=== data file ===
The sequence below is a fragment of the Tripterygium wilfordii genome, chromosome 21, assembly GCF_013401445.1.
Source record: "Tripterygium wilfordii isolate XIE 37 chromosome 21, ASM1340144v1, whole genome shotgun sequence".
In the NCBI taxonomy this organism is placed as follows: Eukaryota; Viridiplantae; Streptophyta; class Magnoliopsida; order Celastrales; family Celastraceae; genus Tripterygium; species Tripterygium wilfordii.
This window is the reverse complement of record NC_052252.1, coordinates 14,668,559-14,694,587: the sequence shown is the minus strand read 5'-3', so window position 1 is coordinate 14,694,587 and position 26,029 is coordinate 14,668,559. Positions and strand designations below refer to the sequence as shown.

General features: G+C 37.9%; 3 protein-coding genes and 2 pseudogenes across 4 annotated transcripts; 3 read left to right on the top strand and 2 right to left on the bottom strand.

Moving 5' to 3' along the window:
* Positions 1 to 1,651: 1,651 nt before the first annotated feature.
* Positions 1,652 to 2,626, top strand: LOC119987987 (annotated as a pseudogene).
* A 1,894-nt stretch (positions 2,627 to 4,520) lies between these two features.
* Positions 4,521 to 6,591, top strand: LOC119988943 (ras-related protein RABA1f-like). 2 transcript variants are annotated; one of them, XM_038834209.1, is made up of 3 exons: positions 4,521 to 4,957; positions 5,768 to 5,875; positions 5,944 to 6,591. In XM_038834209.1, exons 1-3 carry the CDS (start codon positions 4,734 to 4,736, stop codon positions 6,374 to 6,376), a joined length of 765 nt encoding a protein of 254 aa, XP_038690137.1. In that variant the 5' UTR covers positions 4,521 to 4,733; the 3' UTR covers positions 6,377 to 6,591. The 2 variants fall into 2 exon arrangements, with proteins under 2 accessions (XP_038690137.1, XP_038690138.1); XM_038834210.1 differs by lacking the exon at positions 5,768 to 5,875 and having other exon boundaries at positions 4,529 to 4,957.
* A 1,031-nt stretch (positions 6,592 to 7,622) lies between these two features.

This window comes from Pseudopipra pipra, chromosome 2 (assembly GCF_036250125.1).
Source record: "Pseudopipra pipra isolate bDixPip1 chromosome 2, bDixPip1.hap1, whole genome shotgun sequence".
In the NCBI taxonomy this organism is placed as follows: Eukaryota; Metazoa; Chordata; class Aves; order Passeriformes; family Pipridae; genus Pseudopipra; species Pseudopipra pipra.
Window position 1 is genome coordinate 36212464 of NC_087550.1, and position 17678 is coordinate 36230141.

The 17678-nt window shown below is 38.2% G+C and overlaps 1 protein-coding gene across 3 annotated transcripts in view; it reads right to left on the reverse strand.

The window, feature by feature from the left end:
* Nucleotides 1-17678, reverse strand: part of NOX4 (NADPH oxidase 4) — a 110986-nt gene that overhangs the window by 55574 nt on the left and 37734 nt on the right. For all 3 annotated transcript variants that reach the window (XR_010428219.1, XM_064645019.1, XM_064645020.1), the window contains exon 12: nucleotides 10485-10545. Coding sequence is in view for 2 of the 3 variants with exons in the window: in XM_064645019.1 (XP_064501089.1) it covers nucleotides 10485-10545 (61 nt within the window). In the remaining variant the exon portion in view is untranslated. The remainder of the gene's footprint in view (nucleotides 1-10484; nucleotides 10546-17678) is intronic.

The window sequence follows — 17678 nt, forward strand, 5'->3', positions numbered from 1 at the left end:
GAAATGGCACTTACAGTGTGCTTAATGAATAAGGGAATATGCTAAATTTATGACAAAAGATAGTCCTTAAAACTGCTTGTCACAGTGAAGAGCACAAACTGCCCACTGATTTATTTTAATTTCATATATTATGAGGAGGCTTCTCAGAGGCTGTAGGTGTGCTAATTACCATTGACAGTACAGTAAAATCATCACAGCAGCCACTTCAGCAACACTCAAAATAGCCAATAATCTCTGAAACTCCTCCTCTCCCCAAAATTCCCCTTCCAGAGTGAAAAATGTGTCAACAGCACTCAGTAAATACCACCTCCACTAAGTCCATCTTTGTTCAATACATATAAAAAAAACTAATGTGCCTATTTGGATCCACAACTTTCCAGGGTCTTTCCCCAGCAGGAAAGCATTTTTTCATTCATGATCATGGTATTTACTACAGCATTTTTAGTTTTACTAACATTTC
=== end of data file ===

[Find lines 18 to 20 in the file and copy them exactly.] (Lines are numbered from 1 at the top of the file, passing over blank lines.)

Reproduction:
* Nucleotides 1-17678, reverse strand: part of NOX4 (NADPH oxidase 4) — a 110986-nt gene that overhangs the window by 55574 nt on the left and 37734 nt on the right. For all 3 annotated transcript variants that reach the window (XR_010428219.1, XM_064645019.1, XM_064645020.1), the window contains exon 12: nucleotides 10485-10545. Coding sequence is in view for 2 of the 3 variants with exons in the window: in XM_064645019.1 (XP_064501089.1) it covers nucleotides 10485-10545 (61 nt within the window). In the remaining variant the exon portion in view is untranslated. The remainder of the gene's footprint in view (nucleotides 1-10484; nucleotides 10546-17678) is intronic.

The window sequence follows — 17678 nt, forward strand, 5'->3', positions numbered from 1 at the left end:
GAAATGGCACTTACAGTGTGCTTAATGAATAAGGGAATATGCTAAATTTATGACAAAAGATAGTCCTTAAAACTGCTTGTCACAGTGAAGAGCACAAACTGCCCACTGATTTATTTTAATTTCATATATTATGAGGAGGCTTCTCAGAGGCTGTAGGTGTGCTAATTACCATTGACAGTACAGTAAAATCATCACAGCAGCCACTTCAGCAACACTCAAAATAGCCAATAATCTCTGAAACTCCTCCTCTCCCCAAAATTCCCCTTCCAGAGTGAAAAATGTGTCAACAGCACTCAGTAAATACCACCTCCACTAAGTCCATCTTTGTTCAATACATATAAAAAAAACTAATGTGCCTATTTGGATCCACAACTTTCCAGGGTCTTTCCCCAGCAGGAAAGCATTTTTTCATTCATGATCATGGTATTTACTACAGCATTTTTAGTTTTACTAACATTTC